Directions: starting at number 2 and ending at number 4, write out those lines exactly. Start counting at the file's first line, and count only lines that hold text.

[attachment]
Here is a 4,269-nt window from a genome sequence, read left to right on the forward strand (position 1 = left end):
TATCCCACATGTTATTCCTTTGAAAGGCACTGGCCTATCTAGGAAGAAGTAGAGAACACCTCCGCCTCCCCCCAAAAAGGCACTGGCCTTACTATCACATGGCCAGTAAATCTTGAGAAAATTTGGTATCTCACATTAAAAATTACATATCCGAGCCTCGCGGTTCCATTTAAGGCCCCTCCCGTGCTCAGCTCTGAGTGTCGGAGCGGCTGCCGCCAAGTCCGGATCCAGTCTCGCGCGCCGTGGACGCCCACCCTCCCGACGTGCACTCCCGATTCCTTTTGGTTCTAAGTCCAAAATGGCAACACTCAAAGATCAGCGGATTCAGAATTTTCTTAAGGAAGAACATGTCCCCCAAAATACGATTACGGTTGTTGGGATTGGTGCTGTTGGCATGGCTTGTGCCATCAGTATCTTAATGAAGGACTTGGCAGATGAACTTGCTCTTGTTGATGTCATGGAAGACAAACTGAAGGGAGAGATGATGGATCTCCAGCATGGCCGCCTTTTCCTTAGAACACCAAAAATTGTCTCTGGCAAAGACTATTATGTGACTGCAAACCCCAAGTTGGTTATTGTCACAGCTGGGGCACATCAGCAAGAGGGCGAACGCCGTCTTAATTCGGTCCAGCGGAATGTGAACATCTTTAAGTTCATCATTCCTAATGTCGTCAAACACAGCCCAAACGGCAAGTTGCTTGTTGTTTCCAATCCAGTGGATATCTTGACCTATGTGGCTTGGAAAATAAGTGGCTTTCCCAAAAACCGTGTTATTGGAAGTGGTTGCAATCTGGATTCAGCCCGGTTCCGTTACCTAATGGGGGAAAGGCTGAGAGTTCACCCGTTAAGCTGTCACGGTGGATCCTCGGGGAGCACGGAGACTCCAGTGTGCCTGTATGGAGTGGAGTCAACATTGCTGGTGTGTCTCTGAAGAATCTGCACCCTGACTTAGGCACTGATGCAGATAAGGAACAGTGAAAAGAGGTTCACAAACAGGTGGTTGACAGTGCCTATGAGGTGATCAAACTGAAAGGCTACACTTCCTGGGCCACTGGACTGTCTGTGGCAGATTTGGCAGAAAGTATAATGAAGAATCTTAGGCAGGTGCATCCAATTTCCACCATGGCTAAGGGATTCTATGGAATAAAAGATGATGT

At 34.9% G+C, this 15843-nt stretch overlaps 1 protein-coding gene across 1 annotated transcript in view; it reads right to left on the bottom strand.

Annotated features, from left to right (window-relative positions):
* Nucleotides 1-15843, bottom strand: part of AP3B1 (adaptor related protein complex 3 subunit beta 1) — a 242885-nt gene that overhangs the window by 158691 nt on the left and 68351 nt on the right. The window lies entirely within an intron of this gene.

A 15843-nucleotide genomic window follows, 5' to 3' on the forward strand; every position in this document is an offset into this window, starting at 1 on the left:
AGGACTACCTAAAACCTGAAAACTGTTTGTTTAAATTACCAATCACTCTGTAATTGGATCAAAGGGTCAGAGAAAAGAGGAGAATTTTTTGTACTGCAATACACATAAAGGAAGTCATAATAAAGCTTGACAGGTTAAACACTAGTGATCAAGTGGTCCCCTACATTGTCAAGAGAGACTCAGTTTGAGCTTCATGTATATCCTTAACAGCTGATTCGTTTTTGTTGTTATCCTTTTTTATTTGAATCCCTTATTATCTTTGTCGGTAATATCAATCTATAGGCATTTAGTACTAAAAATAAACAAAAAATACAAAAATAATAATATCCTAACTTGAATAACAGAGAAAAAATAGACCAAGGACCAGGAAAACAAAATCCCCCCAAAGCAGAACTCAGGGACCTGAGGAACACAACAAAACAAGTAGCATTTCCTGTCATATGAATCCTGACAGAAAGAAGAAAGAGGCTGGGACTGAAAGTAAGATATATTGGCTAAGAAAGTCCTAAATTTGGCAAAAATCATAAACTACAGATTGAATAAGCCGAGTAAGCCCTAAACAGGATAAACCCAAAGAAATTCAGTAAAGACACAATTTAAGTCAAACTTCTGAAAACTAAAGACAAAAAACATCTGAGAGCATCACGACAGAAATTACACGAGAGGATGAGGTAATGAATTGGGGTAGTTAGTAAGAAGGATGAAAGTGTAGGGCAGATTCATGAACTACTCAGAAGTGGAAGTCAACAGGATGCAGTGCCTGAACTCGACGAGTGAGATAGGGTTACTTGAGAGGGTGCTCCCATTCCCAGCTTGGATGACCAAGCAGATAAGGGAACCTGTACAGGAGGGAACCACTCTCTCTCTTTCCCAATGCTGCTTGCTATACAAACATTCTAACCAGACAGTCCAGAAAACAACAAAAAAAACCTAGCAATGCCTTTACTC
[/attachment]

TATCCCACATGTTATTCCTTTGAAAGGCACTGGCCTATCTAGGAAGAAGTAGAGAACACCTCCGCCTCCCCCCAAAAAGGCACTGGCCTTACTATCACATGGCCAGTAAATCTTGAGAAAATTTGGTATCTCACATTAAAAATTACATATCCGAGCCTCGCGGTTCCATTTAAGGCCCCTCCCGTGCTCAGCTCTGAGTGTCGGAGCGGCTGCCGCCAAGTCCGGATCCAGTCTCGCGCGCCGTGGACGCCCACCCTCCCGACGTGCACTCCCGATTCCTTTTGGTTCTAAGTCCAAAATGGCAACACTCAAAGATCAGCGGATTCAGAATTTTCTTAAGGAAGAACATGTCCCCCAAAATACGATTACGGTTGTTGGGATTGGTGCTGTTGGCATGGCTTGTGCCATCAGTATCTTAATGAAGGACTTGGCAGATGAACTTGCTCTTGTTGATGTCATGGAAGACAAACTGAAGGGAGAGATGATGGATCTCCAGCATGGCCGCCTTTTCCTTAGAACACCAAAAATTGTCTCTGGCAAAGACTATTATGTGACTGCAAACCCCAAGTTGGTTATTGTCACAGCTGGGGCACATCAGCAAGAGGGCGAACGCCGTCTTAATTCGGTCCAGCGGAATGTGAACATCTTTAAGTTCATCATTCCTAATGTCGTCAAACACAGCCCAAACGGCAAGTTGCTTGTTGTTTCCAATCCAGTGGATATCTTGACCTATGTGGCTTGGAAAATAAGTGGCTTTCCCAAAAACCGTGTTATTGGAAGTGGTTGCAATCTGGATTCAGCCCGGTTCCGTTACCTAATGGGGGAAAGGCTGAGAGTTCACCCGTTAAGCTGTCACGGTGGATCCTCGGGGAGCACGGAGACTCCAGTGTGCCTGTATGGAGTGGAGTCAACATTGCTGGTGTGTCTCTGAAGAATCTGCACCCTGACTTAGGCACTGATGCAGATAAGGAACAGTGAAAAGAGGTTCACAAACAGGTGGTTGACAGTGCCTATGAGGTGATCAAACTGAAAGGCTACACTTCCTGGGCCACTGGACTGTCTGTGGCAGATTTGGCAGAAAGTATAATGAAGAATCTTAGGCAGGTGCATCCAATTTCCACCATGGCTAAGGGATTCTATGGAATAAAAGATGATGT

At 34.9% G+C, this 15843-nt stretch overlaps 1 protein-coding gene across 1 annotated transcript in view; it reads right to left on the bottom strand.

Annotated features, from left to right (window-relative positions):